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What makes good teachers of literature good?

What makes good teachers of literature good?

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What makes good teachers of literature good?

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  1. What makes good teachers of literature good? It’s the approach, not the text that matters.

  2. Joyce Nelson’s Wisdom “If society really wanted to end teen pregnancy, they would have English teachers teach the sex education classes. We know how to make anything unpleasant.”

  3. “Magic Carpet Ride”Words and music by John Kay and Rushton Moreve I like to dream yes, yes, right between my sound machine On a cloud of sound I drift in the night Any place it goes is right Goes far, flies near, to the stars away from here Well, you don't know what we can find Why don't you come with me, little girl, On a magic carpet ride You don't know what we can see Why don't you tell your dreams to me Fantasy will set you free Close your eyes, girl, Look inside, girl. Let the sound take you away Last night I held Aladdin's lamp And so I wished that I could stay Before the thing could answer me Well, someone came and took the lamp away I looked around, a lousy candle's all I found Well, you don't know what we can find Why don't you come with me, little girl, On a magic carpet ride Well, you don't know what we can see Why don't you tell your dreams to me Fantasy will set you free Close your eyes, girl Look inside, girl Let the sound take you away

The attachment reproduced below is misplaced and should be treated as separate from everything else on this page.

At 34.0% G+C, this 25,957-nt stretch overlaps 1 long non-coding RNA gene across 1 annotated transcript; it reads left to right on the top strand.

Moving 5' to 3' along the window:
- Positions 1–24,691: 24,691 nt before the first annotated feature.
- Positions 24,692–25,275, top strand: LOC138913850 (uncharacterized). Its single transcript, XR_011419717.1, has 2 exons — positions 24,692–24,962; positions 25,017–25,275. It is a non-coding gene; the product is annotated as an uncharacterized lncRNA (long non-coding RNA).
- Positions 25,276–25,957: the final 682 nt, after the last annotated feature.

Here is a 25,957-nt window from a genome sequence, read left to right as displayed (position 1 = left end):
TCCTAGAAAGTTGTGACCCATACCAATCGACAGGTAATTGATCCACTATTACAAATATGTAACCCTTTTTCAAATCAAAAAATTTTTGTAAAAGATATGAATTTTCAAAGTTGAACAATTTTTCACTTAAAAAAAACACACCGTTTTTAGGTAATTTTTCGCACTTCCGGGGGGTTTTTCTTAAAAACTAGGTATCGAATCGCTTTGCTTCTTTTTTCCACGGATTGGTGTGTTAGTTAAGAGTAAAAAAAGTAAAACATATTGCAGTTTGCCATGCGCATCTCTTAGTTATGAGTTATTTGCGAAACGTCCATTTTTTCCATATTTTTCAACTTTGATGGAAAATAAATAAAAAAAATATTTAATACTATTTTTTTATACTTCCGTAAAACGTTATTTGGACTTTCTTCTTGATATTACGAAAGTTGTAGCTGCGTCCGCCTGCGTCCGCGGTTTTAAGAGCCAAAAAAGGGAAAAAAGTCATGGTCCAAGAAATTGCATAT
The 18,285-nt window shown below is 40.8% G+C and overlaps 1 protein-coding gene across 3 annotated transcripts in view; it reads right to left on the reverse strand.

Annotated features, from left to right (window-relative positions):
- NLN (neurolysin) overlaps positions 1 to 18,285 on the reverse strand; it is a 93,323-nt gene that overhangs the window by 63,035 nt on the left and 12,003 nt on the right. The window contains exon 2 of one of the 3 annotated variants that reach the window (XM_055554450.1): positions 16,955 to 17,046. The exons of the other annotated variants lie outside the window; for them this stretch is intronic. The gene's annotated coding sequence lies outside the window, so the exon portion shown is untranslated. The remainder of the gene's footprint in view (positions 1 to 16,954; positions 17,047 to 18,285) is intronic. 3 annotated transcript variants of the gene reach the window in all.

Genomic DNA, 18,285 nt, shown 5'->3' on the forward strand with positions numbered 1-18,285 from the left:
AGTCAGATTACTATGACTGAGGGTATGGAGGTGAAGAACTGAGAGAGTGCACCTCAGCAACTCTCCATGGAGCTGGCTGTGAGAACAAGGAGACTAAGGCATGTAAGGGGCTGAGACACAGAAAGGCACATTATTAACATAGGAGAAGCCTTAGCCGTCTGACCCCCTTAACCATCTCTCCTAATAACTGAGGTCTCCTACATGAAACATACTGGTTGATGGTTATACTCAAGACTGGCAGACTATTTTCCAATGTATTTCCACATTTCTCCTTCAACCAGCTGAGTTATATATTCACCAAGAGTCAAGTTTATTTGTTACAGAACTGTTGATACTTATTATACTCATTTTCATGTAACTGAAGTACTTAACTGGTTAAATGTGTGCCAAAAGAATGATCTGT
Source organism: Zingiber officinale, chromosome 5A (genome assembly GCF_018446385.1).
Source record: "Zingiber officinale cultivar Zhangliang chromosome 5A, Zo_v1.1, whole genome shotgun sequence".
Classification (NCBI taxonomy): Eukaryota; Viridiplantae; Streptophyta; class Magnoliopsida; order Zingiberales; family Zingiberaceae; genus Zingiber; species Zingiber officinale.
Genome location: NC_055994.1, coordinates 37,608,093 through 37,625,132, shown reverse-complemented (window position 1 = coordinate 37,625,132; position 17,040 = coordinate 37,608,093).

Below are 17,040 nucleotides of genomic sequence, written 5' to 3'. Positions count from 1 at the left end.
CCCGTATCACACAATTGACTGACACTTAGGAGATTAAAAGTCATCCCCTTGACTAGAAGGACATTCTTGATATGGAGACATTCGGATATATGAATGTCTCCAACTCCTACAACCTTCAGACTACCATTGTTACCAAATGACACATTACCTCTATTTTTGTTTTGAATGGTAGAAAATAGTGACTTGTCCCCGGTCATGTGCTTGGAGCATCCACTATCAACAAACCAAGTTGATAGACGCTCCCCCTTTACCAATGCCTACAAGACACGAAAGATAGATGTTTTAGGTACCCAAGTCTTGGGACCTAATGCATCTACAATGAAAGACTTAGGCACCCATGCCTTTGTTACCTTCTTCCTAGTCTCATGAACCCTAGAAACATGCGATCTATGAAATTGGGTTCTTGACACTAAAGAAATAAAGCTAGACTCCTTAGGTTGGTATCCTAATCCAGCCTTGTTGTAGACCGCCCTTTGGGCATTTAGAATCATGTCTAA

4. “Very Like a While”by Ogden Nash One thing that literature would be greatly the better for Would be a more restricted employment by the authors of simile and metaphor. Authors of all races, be they Greeks, Romans, Teutons or Celts, Can't seem just to say that anything is the thing it is but have to go out of their way to say that it is like something else. What does it mean when we are told That that Assyrian came down like a wolf on the fold? In the first place, George Gordon Byron had enough experience To know that it probably wasn't just one Assyrian, it was a lot of Assyrians. However, as too many arguments are apt to induce apoplexy and thus hinder longevity. We'll let it pass as one Assyrian for the sake of brevity. Now then, this particular Assyrian, the one whose cohorts were gleaming in purple and gold, Just what does the poet mean when he says he came down like a wolf on the fold? In heaven and earth more than is dreamed of in our philosophy there are great many things. But I don't imagine that among them there is a wolf with purple and gold cohorts or purple and gold anythings. No, no, Lord Byron, before I'll believe that this Assyrian was actually like a wolf I must have some kind of proof; Did he run on all fours and did he have a hairy tail and a big red mouth and big white teeth and did he say Woof Woof? Frankly I think it is very unlikely, and all you were entitled to say, at the very most, Was that the Assyrian cohorts came down like a lot of Assyrian cohorts about to destroy the Hebrew host. But that wasn't fancy enough for Lord Byron, oh dear me no, he had to invent a lot of figures of speech and then interpolate them, With the result that whenever you mention Old Testament soldiers to people they say Oh yes, they're the ones that a lot of wolves dressed up in gold and purple ate them. That's the kind of thing that's being done all the time by poets, from Homer to Tennyson; They're always comparing ladies to lilies and veal to venison, And they always say things like that the snow is a white blanket after a winter storm. Oh it is, is it, all right then, you sleep under a six-inch blanket of snow and I'll sleep under a half-inch blanket of unpoetical blanket material and we'll see which one keeps warm, And after that maybe you'll begin to comprehend dimly What I mean by too much metaphor and simile.